Conflict Management


During the Sports day I wrote about earlier, we encountered a small group of anti-Israel protesters. They were protesting the situation in Gaza. The mainly produced a lot of noise, although they did not rise above the amplified music of the organization.

It was a fine example of a peaceful protest. Amnesty indicated recently in an interview that the TU/e should not impose too many restrictions on such protests. After all, peaceful demonstration is a human right.   

However, the quoted interview with Amnesty leaves an important question unanswered: where does the right to protest peacefully end? Where do vandalism and violence begin? While you may have the right to protest peacefully anonymously, you do not have the right to anonymously spray graffiti on the ground, or smash screens. Then you have crossed a line and it is to be expected that the TU/e, or the police, will ask for your identity, if only to recover damages.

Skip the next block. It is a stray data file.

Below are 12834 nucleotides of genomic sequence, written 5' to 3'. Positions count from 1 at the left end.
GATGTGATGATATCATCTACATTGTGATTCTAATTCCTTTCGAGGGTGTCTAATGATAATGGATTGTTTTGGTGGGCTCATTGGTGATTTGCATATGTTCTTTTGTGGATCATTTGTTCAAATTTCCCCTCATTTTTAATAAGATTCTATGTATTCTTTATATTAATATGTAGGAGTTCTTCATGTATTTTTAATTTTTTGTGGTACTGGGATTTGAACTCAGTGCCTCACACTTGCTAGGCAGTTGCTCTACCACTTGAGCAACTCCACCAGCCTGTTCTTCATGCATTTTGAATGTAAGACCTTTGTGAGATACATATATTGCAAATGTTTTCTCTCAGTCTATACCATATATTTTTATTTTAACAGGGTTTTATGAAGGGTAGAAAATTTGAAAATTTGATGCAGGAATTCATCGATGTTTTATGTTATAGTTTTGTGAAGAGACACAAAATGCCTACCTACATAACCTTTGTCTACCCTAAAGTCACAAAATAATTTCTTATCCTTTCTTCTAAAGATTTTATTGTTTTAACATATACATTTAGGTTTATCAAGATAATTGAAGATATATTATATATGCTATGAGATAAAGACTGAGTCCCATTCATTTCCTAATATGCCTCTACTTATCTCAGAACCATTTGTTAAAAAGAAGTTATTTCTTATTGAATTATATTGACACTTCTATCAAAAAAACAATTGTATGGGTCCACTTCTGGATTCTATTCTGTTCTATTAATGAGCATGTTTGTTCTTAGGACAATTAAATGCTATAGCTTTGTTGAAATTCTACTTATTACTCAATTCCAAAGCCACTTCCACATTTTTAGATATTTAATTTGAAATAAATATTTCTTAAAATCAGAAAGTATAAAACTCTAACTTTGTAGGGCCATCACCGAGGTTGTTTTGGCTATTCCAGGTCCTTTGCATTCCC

Personally, I like to express my opinions. Not anonymously and sometimes a bit sharp, but always without vandalism or violence. Yet not everyone always appreciates that. When I had a conversation with my dean about this some years ago, he sighed, “but Boudewijn, being right is not always being recognized, and being right is not always getting your way.” I was not very happy with his comment at the time, but he was right.   

As a peaceful protester, you have to watch this closely. You can be convinced that you are right, but still not be proven right. Or, as with environmental protesters, sometimes you are proven right, but then still university doesn't completely break ties with the fossil industry. You have to be able to accept that as an activist.   

However, there is also a job for members of the executive board to deal carefully with other opinions. Because, let's face it, it wasn't very tactical to insist to the anti-Israel demonstrators that the TU/e is not a political organization, while the Ukrainian flag is waving proudly outside.   

Furthermore, I mostly concur with the words of my fellow columnist Willem Mulder: The university should be a place of critical thinking. It is pre-eminently the place for debate and discussion. I would add: peacefully. The university is pre-eminently the place for peaceful debate and discussion.  

Boudewijn van Dongen is a professor of Process Analytics at TU/e. The views expressed in this column are his own 

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